One was Michigan’s recent decision to join California in observing January 30 as Fred Korematsu Day in honor of the Japanese American who chose to defy the federal government rather than submit to Executive Order 9066 sending Japanese Americans to internment camps. With the help of Ernest Besig, the determined ACLU director of northern California, Korematsu took his fight to the Supreme Court three times. Only on his third attempt was he successful in getting the high court to acknowledge, on November 10, 1983, that the internment order had been unconstitutional at the time it was issued in January 1942.
On September 23, 2010 California governor Arnold Schwarzenegger signed a bill designating January 30 as the Fred Korematsu Day of Civil Liberties and the Constitution. It was observed for the first time in 2011. Other memorials have been erected to honor Korematsu.
Of course most of the wrongs we Asian Americans fight don’t touch on issues of constitutional significance or ones in which we are representing an entire segment of the American population. Usually they involve dealing with people who disrespect us, often because of our race, facing us with the stark choice of quietly submitting to some indignity or turning it into an open, sometimes physical, conflict in which there is rarely a winner.
That was the kind of situation faced by Chung Kim, a 75-year-old Korean American man living alone in Dallas. The upstairs neighbors — a black couple in their early 30s with 5 small children — had the habit of letting their small dog use their balcony as its toilet. The pee and poop dropped onto Kim’s patio and in front of his door. For nearly a year Kim tried to get the neighbors to end the practice and the condo association to take action. He failed.
When it happened again last week Kim is accused of taking action. The police say he shot and killed both adults. Kim says the male neighbor put a gun to his head and he merely reacted in self-defense. The gun has been sent out for analysis. Meanwhile Kim is in jail facing murder charges and the five orphaned children have been sent to live with relatives.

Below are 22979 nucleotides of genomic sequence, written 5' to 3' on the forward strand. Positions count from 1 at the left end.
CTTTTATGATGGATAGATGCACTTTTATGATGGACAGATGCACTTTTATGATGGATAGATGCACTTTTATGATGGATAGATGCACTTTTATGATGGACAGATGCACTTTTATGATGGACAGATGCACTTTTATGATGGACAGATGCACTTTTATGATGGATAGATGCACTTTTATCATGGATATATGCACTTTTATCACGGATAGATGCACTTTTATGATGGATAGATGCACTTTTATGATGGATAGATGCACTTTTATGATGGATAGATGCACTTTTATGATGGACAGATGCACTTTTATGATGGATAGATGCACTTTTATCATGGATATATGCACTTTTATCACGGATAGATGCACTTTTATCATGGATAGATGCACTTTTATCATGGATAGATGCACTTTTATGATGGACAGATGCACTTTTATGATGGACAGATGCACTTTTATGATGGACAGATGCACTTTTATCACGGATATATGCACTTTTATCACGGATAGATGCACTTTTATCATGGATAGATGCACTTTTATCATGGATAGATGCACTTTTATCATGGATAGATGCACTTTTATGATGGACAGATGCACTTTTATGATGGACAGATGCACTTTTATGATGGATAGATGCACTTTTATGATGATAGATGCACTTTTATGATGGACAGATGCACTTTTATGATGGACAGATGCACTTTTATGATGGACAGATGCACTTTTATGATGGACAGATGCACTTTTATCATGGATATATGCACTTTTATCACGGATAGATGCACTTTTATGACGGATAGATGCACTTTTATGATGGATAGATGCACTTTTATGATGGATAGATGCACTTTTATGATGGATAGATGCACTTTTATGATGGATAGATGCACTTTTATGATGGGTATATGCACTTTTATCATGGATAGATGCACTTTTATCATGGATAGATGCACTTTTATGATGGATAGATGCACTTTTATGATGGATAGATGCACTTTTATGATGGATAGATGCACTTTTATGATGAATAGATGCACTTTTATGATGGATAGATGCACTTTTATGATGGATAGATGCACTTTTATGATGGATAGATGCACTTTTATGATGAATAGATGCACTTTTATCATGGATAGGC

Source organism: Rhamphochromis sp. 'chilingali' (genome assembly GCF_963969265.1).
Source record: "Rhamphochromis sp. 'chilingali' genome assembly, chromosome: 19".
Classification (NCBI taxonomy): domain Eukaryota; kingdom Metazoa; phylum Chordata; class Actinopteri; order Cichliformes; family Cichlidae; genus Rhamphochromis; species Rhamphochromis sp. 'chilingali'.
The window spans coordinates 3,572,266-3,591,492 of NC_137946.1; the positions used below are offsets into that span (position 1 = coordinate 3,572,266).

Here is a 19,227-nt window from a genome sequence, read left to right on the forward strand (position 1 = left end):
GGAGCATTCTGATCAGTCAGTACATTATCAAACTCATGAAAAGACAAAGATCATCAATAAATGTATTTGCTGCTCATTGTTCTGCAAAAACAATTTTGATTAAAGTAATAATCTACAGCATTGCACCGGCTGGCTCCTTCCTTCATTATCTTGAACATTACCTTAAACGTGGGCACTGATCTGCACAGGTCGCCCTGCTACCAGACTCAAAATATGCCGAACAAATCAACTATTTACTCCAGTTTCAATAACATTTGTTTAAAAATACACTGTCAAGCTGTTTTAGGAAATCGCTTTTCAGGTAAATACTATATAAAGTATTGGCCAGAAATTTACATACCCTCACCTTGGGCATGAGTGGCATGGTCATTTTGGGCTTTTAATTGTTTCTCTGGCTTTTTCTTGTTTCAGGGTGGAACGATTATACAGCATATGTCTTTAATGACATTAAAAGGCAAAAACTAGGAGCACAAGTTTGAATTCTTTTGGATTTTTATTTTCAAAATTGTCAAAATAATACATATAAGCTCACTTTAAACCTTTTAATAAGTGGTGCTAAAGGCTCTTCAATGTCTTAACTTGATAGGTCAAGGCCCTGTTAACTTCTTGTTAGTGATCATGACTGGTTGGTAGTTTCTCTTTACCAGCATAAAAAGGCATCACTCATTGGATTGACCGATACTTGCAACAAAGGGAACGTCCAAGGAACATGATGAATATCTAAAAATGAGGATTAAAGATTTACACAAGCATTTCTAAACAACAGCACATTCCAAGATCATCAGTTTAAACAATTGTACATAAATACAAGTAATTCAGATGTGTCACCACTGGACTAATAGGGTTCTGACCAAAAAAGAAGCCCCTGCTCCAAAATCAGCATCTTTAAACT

Kim’s plight illustrates, perhaps, that an elderly Asian who speaks halting English sometimes has trouble commanding respect in American society. It’s hard to imagine the same kind of thing happening to an elderly white person. This tragedy — as well as other unfortunate situations involving younger, more articulate Asian Americans —show that we share a burden imposed by others’ perceptions about our race, no matter how inaccurate.
Monica Quan appears to have been a victim of Dorner’s perception that her father Randal was somehow complicit in his plight because Asians don’t like conflict. Fred Korematsu and over a hundred thousand Japanese Americans spent two years in internment camps due perhaps to the assumption that they were unlikely to speak out even against such a gross violation of their rights.
Such misperceptions continue to breed confrontations, some of which end tragically. Each such confrontation helps dispel the false perception that confuses Asian forbearance and respect for order with an inability to engage in open conflict. Ironically, Dorner’s manifesto points out the folly that some people — especially racists — have of confusing kindness and manners with weakness. If nothing else, Dorner has joined countless Asians in helping illustrate the dangers of making that mistake.